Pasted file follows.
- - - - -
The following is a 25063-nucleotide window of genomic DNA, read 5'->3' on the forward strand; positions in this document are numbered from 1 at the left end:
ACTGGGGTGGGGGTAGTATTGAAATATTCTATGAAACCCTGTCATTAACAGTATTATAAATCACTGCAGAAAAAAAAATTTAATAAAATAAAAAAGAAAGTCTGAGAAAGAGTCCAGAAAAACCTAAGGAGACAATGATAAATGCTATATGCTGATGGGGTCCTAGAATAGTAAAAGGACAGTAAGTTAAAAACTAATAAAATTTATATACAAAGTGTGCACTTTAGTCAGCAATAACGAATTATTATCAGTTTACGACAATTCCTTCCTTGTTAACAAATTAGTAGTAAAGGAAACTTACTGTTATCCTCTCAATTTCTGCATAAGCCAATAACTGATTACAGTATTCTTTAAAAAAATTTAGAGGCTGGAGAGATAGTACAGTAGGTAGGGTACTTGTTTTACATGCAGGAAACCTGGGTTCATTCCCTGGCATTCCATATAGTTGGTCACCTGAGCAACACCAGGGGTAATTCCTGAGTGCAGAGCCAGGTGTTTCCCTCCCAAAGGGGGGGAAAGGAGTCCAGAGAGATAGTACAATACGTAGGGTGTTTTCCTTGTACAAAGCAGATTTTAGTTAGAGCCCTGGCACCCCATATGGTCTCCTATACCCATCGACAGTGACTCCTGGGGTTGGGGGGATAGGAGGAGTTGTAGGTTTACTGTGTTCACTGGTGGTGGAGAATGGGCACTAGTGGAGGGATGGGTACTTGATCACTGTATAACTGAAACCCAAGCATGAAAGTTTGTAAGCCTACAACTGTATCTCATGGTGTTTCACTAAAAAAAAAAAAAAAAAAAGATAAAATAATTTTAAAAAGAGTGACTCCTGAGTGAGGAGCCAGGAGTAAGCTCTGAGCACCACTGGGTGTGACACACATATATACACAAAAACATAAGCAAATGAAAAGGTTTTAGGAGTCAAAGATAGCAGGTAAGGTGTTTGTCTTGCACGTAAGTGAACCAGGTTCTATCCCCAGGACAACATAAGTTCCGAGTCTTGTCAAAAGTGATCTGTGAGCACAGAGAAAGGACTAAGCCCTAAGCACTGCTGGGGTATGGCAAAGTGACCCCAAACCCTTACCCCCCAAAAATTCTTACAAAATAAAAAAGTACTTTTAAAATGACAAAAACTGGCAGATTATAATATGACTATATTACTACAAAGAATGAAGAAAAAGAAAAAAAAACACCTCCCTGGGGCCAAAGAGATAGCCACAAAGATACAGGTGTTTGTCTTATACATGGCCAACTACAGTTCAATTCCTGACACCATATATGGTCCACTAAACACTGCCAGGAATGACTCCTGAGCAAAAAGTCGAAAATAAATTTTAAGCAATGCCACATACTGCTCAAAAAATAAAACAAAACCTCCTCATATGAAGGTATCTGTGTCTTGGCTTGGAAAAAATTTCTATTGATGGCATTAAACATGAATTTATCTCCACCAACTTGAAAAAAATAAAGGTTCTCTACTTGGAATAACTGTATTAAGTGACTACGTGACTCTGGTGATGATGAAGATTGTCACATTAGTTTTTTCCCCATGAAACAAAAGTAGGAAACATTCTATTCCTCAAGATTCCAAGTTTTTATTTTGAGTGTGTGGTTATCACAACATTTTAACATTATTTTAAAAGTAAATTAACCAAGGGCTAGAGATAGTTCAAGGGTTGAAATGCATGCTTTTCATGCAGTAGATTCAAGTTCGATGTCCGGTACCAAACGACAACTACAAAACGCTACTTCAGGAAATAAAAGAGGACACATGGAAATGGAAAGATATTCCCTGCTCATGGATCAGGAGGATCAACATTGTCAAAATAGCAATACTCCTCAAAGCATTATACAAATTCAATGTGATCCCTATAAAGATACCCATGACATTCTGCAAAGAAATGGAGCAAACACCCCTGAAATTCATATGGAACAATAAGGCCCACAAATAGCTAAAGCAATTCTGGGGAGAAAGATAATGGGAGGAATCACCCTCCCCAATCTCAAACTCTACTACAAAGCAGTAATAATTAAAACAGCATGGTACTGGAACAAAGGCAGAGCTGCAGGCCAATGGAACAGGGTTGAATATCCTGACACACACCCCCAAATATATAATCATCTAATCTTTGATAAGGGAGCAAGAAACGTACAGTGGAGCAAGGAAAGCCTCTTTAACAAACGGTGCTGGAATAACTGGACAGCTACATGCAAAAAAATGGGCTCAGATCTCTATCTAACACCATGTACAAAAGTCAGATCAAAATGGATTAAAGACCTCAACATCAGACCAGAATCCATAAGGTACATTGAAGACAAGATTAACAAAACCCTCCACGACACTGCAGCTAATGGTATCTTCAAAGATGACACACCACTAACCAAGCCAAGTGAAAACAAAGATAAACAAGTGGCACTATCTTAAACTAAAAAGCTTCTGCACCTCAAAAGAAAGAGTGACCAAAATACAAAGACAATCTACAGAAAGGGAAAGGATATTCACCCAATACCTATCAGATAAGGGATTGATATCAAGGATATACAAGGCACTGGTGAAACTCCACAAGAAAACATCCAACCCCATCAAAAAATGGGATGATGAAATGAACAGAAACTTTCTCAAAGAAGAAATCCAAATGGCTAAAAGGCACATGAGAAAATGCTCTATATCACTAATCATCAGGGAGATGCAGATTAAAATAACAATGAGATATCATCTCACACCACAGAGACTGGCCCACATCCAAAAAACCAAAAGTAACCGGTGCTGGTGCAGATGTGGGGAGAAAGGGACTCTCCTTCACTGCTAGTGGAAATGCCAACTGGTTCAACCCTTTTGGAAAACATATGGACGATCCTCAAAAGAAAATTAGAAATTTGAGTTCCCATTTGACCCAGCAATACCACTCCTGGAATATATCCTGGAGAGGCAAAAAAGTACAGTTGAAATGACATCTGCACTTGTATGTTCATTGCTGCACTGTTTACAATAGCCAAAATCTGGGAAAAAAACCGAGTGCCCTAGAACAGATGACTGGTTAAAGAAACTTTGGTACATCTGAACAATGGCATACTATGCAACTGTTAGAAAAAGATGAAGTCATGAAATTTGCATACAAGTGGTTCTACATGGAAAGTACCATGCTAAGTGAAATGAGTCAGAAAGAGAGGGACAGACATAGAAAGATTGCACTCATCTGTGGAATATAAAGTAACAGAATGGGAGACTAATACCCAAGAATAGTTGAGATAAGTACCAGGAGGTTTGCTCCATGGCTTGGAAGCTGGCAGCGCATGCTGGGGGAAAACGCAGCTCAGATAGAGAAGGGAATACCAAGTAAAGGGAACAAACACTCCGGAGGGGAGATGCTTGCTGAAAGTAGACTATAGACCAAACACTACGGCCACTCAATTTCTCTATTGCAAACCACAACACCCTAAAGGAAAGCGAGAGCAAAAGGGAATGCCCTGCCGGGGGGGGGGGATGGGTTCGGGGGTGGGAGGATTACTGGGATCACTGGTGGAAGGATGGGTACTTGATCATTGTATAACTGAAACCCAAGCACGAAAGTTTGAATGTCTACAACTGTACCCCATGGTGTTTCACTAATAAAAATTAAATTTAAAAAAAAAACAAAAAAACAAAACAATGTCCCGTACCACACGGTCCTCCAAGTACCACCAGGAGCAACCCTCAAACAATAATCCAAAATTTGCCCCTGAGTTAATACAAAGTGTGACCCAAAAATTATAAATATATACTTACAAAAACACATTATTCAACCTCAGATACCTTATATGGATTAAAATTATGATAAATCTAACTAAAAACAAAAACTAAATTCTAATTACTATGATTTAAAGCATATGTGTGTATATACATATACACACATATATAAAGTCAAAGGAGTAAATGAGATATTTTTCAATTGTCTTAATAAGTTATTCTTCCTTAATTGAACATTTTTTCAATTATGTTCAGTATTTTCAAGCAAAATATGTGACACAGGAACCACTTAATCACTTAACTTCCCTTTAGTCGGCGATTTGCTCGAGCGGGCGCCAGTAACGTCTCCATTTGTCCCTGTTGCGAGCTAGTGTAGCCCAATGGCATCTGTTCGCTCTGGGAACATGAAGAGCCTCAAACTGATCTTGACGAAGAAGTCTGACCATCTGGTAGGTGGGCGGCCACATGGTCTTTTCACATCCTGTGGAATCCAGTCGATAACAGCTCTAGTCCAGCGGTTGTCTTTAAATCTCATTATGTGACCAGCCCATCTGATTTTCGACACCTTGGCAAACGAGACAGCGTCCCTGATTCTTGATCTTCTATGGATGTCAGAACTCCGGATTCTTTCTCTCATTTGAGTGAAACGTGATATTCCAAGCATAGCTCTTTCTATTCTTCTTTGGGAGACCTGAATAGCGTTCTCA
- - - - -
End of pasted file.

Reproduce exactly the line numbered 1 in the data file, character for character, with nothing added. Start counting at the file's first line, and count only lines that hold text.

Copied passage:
The following is a 25063-nucleotide window of genomic DNA, read 5'->3' on the forward strand; positions in this document are numbered from 1 at the left end: